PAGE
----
Among the passengers on the Cumbrae were the members of a provincial
theatrical company, who were going to Birkenhead to play "Saved from the

Immediately after the collision occurred the Germanic's watertight
compartments were closed and every precaution to secure the safety of the
vessel was taken. After the rescue of those on board the Cumbrae an
examination of the Germanic was made. It showed that twenty feet of the
vessel's bows above the water line were damaged, and the Captain decided to
return to port. Subsequently the Germanic anchored off Egremont. The
passengers of both the Germanic and the Cumbrae were embarked on tugs and
landed at Liverpool, where they were conveyed to hotels.

The passengers of the Germanic have the option of proceeding for New York on
the Umbria on Dec. 14, or on the Adriatic to-morrow. A gang of men has been
sent to coal and prepare the Adriatic, which is in dock to enable her to
sail tomorrow if necessary. Nothing has been definitely arranged. It is
understood that the mails will be taken by the Umbria in any event. The
Germanic will dock to-morrow morning.

Among the passengers on the Germanic were Lord Dunraven and the members of
John Hare's company, including Mr. and Mrs. Gilbert Hare, son and
daughter-in-law of Mr. John Hare; Charles Groves and wife, and the Hon. F.
G. Curzon and wife. Mrs. Curzon is the actress Ellice Jeffreys. Lord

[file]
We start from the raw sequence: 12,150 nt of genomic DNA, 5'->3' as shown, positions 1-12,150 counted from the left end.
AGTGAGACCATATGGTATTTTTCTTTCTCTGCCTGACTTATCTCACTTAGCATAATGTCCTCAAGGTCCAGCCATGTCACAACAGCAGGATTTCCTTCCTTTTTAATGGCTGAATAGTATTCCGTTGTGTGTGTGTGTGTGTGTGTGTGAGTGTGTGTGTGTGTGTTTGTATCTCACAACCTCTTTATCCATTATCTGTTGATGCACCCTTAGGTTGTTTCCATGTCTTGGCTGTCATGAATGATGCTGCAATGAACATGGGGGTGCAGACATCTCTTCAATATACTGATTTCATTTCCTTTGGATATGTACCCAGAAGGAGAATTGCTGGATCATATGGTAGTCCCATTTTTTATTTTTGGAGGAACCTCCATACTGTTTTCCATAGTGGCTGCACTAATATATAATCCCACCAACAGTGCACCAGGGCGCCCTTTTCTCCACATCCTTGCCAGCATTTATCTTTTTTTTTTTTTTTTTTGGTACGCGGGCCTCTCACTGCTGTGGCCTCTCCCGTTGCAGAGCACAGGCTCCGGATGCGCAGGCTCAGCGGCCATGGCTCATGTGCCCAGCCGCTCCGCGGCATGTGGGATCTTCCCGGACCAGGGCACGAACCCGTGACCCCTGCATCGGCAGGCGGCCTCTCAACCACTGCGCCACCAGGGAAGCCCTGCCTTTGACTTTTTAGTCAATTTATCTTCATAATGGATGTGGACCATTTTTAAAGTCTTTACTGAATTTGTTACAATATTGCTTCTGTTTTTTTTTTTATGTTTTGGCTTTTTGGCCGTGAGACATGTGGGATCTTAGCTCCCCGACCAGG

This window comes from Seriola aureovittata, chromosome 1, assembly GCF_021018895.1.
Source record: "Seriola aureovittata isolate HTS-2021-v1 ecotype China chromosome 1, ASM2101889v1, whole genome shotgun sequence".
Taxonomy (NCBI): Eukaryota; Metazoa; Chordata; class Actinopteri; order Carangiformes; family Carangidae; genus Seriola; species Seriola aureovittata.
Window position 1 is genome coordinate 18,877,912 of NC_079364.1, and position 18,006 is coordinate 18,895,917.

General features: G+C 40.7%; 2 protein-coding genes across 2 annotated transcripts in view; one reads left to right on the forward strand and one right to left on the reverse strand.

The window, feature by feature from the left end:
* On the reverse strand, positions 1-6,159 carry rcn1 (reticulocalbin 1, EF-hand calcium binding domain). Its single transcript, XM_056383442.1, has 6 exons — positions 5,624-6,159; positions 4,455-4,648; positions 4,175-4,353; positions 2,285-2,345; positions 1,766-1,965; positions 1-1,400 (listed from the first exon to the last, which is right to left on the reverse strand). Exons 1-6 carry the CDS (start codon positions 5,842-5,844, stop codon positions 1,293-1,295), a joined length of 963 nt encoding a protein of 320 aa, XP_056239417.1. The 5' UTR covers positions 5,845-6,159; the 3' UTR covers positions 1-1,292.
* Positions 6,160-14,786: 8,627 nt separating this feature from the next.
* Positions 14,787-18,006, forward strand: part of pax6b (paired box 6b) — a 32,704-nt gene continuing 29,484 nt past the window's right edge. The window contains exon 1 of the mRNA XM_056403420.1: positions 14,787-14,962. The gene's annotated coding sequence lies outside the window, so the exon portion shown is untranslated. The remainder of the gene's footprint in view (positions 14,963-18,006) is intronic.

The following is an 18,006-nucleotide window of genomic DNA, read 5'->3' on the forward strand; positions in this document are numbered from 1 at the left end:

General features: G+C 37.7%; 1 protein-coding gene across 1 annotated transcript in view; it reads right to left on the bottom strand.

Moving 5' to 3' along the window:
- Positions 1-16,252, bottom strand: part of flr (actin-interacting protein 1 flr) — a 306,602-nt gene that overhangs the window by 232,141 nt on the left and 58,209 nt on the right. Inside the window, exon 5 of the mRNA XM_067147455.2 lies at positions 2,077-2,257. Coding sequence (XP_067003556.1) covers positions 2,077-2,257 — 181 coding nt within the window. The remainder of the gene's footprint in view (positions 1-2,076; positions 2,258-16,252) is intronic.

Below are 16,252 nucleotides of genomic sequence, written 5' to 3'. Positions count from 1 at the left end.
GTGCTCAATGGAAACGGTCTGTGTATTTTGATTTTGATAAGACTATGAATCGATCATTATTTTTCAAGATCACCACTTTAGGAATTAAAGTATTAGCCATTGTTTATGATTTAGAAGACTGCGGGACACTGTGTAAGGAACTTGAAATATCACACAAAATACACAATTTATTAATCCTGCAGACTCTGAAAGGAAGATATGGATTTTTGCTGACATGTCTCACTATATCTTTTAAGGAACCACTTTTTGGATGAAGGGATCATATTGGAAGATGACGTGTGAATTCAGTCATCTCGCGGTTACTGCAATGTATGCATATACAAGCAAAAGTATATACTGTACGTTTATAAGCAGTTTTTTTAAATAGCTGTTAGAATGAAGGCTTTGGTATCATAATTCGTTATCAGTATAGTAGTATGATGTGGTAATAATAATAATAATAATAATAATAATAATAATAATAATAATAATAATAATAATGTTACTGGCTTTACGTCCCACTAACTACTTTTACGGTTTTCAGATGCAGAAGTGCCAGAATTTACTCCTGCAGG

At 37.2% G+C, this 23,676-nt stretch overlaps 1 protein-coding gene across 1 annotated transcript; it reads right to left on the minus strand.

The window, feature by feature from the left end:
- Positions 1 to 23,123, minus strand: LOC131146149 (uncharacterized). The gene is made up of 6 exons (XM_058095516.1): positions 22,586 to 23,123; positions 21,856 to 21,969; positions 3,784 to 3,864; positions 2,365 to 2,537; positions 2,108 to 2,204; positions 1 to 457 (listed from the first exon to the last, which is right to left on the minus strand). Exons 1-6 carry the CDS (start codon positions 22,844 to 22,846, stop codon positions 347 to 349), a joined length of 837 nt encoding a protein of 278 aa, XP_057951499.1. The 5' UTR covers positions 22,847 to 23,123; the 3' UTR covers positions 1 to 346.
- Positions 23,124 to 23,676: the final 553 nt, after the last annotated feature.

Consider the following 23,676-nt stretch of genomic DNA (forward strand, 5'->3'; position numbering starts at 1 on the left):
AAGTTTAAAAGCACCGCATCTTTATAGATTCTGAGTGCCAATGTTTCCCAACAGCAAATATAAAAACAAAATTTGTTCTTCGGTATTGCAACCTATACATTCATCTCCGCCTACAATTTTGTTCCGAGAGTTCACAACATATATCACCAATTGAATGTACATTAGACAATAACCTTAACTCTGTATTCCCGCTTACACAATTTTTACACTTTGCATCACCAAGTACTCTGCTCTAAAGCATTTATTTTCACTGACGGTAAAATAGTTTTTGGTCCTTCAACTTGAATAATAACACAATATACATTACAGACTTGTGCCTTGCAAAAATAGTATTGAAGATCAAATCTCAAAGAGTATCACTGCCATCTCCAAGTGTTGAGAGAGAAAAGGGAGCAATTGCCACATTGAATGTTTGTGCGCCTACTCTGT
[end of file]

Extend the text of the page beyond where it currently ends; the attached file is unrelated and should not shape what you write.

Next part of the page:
Dunraven will probably sail on the Umbria.

Lord Dunraven, in describing his experience in connection with the accident,
said that he was in the cabin when it occurred and that he was extremely
hungry and was awaiting the summons to dinner.

He did not feel any pronounced sensation when the collision occurred. He
heard only a slight crash. He denied that there was any excitement among the
passengers on board. Everybody, he said, showed the utmost coolness.

All the officers of the steamer were at their posts, and it was evident that
the greatest celerity had been shown, as when he reached the deck the
passengers and crew of the Cumbrae were already being hauled aboard the

Mr. Helmsley, the manager for Mr. John Hare, said that he was standing on
the deck when the collision happened, and the shock was only just enough to
disturb his balance. He attributed the rescue of the female passenger who
fell into the water to the good work of the Germanic's crew in lowering the
boats. Nobody on the Germanic, he said, imagined that the vessel was in
peril. The members of Mr. Hare's company sail on the Umbria.

The Cumbrae was a vessel of about 900 gross tonnage. She was commanded by
Capt. Blair. She was engaged in a freight and passenger service between
Liverpool and Glasgow, and was owned by G. & J. Burns.
The Germanic was built at Belfast in 1874. She is one of a few old-time
single screws that have steadily improved since they were launched. Her
owners decided last year that she had reached her maximum speed with her
original boilers and engines, and last spring she received a new set, which
increased her speed more than a knot, thus making her a Thursday instead of
a Friday boat. She was also refitted in light, hard woods. The repairs cost

The swift humanity of Capt. McKinstry of the Germanic recalls, by contrast,
the conduct of the skipper of the British steamship Crathie, which ran down
the North German Lloyd steamship Elbe in the North Sea. The Crathie was
backed quickly out of the great rent made by her bows in the Elbe's side and
steered for the nearest port while the Elbe went down. By Capt. McKinstry's
tactics it is possible that the Crathie's skipper could have saved the
Elbe's passengers and crew.